This was the focus of a recent webinar run by the Northern Ireland Impact Forum on Adult Learning. This Forum is one of four set up in 2014 as part of the UK EAAL programme (see UK National Coordinator for the European Agenda for Adult Learning). Each Forum brings together stakeholders in adult learning from across the sectors and reaches out to those working in related fields, such as health, community development and business. As Northern Ireland has no established voice for adult learning this development has been particularly welcomed and strongly supported.
Participation Data and ‘Deep Dives’
In her recent blog (Working Together to Raise Adult Participation in Learning), Fiona Aldridge describes the annual Adult Participation in Learning survey carried out by Learning and Work Institute. This year the Institute will also undertake ‘deep dives’ into the issues and opportunities facing those currently under-represented in learning and in doing so is consulting with partners across the four UK nations. Fiona gave an overview at this webinar of trends emerging across the UK and anticipated in the 2020 survey, which is currently being conducted.
Webinar participants discussed three particular issues where it was felt a greater understanding via a ‘deep dive’ would help shape local policy development. We are particularly mindful that the Department for the Economy is preparing a new Skills Strategy for Northern Ireland and one of the key recommendations from the preparatory report compiled by the OECD is the development of a culture of lifelong learning.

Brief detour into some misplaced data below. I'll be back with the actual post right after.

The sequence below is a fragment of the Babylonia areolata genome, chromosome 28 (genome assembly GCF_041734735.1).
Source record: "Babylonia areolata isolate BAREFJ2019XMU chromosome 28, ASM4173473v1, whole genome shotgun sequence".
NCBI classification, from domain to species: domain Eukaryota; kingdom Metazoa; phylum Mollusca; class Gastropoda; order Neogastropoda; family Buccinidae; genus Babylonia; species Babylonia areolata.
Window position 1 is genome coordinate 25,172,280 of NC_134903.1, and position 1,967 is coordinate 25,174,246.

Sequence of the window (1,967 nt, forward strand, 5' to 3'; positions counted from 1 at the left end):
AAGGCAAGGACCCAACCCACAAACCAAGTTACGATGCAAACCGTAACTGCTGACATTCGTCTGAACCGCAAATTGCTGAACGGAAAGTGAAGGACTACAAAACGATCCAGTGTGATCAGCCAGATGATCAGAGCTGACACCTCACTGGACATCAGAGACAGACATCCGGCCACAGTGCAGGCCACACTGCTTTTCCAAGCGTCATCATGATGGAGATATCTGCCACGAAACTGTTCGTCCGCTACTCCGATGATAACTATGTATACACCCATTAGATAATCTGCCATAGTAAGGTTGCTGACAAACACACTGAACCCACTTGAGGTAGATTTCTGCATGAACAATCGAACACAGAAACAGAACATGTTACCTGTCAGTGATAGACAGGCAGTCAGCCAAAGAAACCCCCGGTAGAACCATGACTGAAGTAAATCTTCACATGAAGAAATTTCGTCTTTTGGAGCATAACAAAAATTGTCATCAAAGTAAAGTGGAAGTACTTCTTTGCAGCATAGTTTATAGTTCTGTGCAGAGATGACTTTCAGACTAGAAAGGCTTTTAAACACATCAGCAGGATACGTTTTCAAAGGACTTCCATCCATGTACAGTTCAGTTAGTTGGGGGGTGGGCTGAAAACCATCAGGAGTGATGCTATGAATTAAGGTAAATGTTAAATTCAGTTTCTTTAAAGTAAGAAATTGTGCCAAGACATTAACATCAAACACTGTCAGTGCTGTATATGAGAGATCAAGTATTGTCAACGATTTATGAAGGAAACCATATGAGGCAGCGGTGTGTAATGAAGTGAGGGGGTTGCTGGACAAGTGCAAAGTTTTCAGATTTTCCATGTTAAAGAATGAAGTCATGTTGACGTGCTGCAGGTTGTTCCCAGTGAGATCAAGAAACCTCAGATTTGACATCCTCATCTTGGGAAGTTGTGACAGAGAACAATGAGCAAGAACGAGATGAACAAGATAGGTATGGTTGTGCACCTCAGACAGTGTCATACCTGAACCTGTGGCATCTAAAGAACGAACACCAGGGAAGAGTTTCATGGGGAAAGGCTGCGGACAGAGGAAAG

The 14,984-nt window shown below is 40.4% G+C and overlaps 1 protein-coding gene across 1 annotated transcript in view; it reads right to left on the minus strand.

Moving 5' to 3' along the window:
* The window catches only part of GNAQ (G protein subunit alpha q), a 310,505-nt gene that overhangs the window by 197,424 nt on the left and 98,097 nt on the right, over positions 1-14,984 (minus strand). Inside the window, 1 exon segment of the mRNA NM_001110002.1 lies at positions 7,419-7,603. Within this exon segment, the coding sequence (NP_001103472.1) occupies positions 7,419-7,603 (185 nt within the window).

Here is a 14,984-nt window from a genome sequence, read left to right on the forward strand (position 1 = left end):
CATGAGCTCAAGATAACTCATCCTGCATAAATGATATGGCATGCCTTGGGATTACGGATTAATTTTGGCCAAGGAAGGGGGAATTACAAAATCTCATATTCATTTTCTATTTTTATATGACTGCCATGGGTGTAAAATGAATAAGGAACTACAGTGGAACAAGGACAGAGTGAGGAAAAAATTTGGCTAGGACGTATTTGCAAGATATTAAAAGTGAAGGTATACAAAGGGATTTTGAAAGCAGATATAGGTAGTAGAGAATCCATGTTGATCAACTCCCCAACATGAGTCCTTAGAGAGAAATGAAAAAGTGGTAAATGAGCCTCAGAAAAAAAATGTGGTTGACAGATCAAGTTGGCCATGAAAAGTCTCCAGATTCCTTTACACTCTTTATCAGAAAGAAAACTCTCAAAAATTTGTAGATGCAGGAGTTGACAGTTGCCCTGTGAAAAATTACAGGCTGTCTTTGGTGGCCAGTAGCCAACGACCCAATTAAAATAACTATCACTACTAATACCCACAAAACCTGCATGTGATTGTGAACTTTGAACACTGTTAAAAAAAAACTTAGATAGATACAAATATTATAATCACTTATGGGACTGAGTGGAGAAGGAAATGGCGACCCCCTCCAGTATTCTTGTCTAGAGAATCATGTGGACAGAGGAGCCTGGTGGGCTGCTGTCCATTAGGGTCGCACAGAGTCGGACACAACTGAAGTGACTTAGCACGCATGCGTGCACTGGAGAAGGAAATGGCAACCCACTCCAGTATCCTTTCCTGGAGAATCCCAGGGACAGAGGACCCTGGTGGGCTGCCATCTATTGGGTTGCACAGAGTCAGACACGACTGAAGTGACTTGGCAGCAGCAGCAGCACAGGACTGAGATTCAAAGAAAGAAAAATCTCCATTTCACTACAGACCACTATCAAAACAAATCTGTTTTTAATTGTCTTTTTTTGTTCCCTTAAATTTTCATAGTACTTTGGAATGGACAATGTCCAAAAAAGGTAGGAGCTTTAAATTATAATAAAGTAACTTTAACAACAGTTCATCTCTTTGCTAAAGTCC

Moving from Informal to Formal Learning
Participants felt strongly that there continues to be too little understanding by policymakers of the role informal learning plays in building a culture of lifelong learning and that it is a vital foundation for Government’s desired goal of greater uptake of skills provision. Practitioners have long seen how engagement in informal learning builds confidence and self-esteem and capacity to learn and progress. However, this has largely remained qualitative or anecdotal data and informal learning is not consistently evaluated, with a plethora of uncoordinated funders and providers since the demise of regional community learning providers. There is an infrastructural gap in Northern Ireland hindering relationship building between informal and formal learning providers and consequently complicating the learning journeys of our adult learners.
In supporting the need to know more of learners’ journeys from informal to formal provision, we must not be seen to buy into a model where all learners must make such progression and where the choice not to do so (or to progress at the officially desired speed and direction) is labelled failure. Informal learning contributes much in its own right to individuals and the community – bringing wellbeing benefits, breaking social isolation and much more.
Engaging More Men in Learning